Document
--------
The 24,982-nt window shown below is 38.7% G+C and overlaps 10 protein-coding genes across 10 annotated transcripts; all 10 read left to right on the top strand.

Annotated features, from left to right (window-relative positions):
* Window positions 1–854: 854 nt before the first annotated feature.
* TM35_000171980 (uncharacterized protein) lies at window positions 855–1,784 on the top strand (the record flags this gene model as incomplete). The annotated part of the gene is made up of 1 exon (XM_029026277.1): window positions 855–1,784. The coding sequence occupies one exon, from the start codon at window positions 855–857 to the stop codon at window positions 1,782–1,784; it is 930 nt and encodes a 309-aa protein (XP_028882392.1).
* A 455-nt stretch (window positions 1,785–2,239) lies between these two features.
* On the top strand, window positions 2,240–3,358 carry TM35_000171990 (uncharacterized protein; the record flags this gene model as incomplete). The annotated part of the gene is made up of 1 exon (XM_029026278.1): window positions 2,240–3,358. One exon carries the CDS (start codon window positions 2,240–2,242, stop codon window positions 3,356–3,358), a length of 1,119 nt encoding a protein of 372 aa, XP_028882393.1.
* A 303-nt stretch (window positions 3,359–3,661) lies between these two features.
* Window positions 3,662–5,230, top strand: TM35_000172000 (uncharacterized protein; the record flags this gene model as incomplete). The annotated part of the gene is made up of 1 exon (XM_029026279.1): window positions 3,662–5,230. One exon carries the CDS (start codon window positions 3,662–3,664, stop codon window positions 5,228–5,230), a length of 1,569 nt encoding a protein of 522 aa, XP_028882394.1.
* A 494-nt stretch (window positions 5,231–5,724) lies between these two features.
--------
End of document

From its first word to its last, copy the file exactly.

The 24,982-nt window shown below is 38.7% G+C and overlaps 10 protein-coding genes across 10 annotated transcripts; all 10 read left to right on the top strand.

Annotated features, from left to right (window-relative positions):
* Window positions 1–854: 854 nt before the first annotated feature.
* TM35_000171980 (uncharacterized protein) lies at window positions 855–1,784 on the top strand (the record flags this gene model as incomplete). The annotated part of the gene is made up of 1 exon (XM_029026277.1): window positions 855–1,784. The coding sequence occupies one exon, from the start codon at window positions 855–857 to the stop codon at window positions 1,782–1,784; it is 930 nt and encodes a 309-aa protein (XP_028882392.1).
* A 455-nt stretch (window positions 1,785–2,239) lies between these two features.
* On the top strand, window positions 2,240–3,358 carry TM35_000171990 (uncharacterized protein; the record flags this gene model as incomplete). The annotated part of the gene is made up of 1 exon (XM_029026278.1): window positions 2,240–3,358. One exon carries the CDS (start codon window positions 2,240–2,242, stop codon window positions 3,356–3,358), a length of 1,119 nt encoding a protein of 372 aa, XP_028882393.1.
* A 303-nt stretch (window positions 3,359–3,661) lies between these two features.
* Window positions 3,662–5,230, top strand: TM35_000172000 (uncharacterized protein; the record flags this gene model as incomplete). The annotated part of the gene is made up of 1 exon (XM_029026279.1): window positions 3,662–5,230. One exon carries the CDS (start codon window positions 3,662–3,664, stop codon window positions 5,228–5,230), a length of 1,569 nt encoding a protein of 522 aa, XP_028882394.1.
* A 494-nt stretch (window positions 5,231–5,724) lies between these two features.